In Profile: Poland’s Helicopter Problems

Since the adpotion of the Mi-8 and Mi-17 helicopters, the Polish Armed Forces have suffered from a chronic lack of modern attack and transport helicopters. Although Mi-24s in the Polish service are somewhat more capable, they are lacking in modern electronics and armanent. In the mid 2010s, the Ministry of Defense, under the direction of Tomasz Siemoniak, tried to obtain 50 units of Airbus H-225M.

H-225M of the French Air Force. Polish contract was dropped because of political change in 2015, when the Law and Justice party won the parlimentary elections. (Dylan Agbagni)

A contract was awarded to Airbus, however, because of the political change in Poland, the deal was cancelled as the Poles hoped to obtain helicopters from Sikorski, namely the UH-60s, but this did not happen. Not to mention the Leonardo/AugustaWestland AW-101 which performed well during demonstrations in Poland in 2017, but on its way home suffered engine failures. The nature of Poland’s rather unfortunate purchasing politics has led to a situation in which there is no potential source of helicopters for the Polish Armed Forces. Additional Mi-8/17s cannot be obtained from Russia due to geopolitical reasons. Thus, the chances of replacing the old Soviet helicopters are significantly decreased.

Are there any options left on the table for Poland? Well, considering the fact that the Ministry of Defense is currently searching for contractors in three programs, there is a potential chance of obtaining some new equipment.

Those programs are namely:
The Raven: a modern attack helicopter program for Mi-24 replacement,
The Grebe: a small multi-purpose helicopter program for Mi-2 and W-3 Falcon replacement,
The Condor: a marine helicopter program for ORP Ślązak deck operations.

The Raven Program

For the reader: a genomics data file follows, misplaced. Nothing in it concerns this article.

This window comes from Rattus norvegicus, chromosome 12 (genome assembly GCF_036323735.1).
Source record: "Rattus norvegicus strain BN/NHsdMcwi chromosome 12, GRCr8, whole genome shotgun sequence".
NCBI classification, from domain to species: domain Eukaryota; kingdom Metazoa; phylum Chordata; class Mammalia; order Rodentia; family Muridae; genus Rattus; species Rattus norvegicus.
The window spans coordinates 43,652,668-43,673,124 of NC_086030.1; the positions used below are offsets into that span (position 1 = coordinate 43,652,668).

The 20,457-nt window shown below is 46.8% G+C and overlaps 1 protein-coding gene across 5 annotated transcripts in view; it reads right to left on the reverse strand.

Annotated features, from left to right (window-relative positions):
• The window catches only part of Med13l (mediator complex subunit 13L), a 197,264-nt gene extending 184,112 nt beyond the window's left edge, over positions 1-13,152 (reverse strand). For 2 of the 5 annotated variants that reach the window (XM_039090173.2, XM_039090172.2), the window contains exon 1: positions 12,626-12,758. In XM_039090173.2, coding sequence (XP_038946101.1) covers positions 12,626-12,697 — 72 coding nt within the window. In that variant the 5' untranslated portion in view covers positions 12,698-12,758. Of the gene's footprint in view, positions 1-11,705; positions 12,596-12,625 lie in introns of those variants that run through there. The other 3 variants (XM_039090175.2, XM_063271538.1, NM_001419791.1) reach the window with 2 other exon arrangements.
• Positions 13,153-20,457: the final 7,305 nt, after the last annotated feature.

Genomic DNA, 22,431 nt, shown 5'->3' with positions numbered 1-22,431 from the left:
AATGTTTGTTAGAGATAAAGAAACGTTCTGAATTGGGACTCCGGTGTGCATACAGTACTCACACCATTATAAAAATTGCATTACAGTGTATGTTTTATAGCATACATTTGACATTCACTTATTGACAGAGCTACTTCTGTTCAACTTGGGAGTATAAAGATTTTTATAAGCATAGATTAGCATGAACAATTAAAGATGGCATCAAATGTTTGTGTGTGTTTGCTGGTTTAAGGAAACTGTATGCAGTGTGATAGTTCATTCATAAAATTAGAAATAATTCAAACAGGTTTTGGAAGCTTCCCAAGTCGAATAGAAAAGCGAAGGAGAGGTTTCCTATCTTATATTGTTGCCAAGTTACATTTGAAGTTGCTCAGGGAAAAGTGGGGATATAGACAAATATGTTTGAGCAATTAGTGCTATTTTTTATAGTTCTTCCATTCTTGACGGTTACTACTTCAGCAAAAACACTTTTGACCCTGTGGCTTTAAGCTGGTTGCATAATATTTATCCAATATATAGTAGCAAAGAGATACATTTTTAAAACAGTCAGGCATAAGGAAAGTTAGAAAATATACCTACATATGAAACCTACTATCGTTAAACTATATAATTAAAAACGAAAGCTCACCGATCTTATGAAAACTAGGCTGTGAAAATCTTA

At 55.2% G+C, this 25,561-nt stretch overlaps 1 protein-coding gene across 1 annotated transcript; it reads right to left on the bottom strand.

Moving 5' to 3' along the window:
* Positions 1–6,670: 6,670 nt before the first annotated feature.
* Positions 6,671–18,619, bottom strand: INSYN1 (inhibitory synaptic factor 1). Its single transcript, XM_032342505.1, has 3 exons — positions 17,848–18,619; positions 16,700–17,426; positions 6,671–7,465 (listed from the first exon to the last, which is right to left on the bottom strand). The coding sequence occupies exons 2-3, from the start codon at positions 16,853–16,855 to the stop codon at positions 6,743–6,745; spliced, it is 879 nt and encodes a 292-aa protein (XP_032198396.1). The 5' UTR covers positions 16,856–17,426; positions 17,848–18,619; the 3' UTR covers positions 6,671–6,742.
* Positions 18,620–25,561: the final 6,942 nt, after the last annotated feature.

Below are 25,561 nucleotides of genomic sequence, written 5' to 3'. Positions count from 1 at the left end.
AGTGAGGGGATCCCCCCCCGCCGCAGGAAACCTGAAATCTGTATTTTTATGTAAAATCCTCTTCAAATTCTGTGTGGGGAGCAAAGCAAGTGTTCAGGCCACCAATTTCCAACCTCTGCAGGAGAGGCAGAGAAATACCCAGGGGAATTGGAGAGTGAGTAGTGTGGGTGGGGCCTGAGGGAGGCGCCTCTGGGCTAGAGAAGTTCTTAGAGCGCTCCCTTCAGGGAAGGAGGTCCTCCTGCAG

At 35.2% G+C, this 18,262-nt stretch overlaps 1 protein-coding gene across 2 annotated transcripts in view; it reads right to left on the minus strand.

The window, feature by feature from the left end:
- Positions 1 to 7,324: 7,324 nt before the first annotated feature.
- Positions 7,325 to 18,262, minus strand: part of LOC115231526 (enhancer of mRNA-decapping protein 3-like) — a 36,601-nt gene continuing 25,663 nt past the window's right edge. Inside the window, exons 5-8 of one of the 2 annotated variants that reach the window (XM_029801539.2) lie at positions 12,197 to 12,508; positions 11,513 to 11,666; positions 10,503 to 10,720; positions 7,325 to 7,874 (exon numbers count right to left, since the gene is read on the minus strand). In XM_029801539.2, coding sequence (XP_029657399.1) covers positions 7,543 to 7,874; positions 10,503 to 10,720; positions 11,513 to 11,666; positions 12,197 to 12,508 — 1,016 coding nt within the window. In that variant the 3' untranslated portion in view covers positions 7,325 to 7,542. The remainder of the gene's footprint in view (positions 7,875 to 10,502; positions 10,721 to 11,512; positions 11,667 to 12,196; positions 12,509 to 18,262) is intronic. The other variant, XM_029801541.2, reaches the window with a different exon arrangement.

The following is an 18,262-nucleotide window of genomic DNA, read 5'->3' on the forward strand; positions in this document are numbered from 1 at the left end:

Republic of China Army AH-64E Apache (ROC)

As previously mentioned, Poland suffers from a lack of a modern attack helicopter platform which would be able to integrate with a modern anti-tank guided missile (ATGM) systems. Spike MR and LR are the most desired missiles as Poland already fields the MR and plans to obtain the long-range variant. If an American company has to win the contract, then there are two primary options. First is the Boeing AH-64 Apache. A platform capable of using laser-guided AGM-114 Hellfire. Second, is the Bell AH-1Z Viper which also integrates the AGM-114. It means that the Poles are either forced to purchase AGM-114s or adapt both of the attack helicopters to use Spike-LR which is still yet to be acquired. Another, quite remarkable difference is the Viper’s capability of launching the AIM-9X Sidewinder, which will also be used by the Polish Air Force with the newest F-35s.

Then the actual design comes into play. Vipers are a decade younger than the Apaches and have been successfully introduced into the United States Marine Corps The differences in cost, however, are not that significant with a AH-64D pricing at $33,000,000 and AH-1Z pricing at $31,000,000 per unit. Then comes the issue of spare parts accessibility. With more than 2,000 AH-64s in service, compared to roughly 200 AH-1Z, Boing has to produce more parts to sustain a sufficient flow of exploitation material, but on the other hand there are a lot of users which makes parts waiting times a potential issue. In this instance Bell would suffer from an inadequate spare-parts production rate due to relatively fewer helicopters being produced in comparison to Boeing.

The post-Soviet Mi-24s are the only attack helicopter deployed to the Polish Armed Forces. With roughly 30 of them deployed, only some maintain operational status due to issues with obtaining spare parts and high costs of exploitation (MON)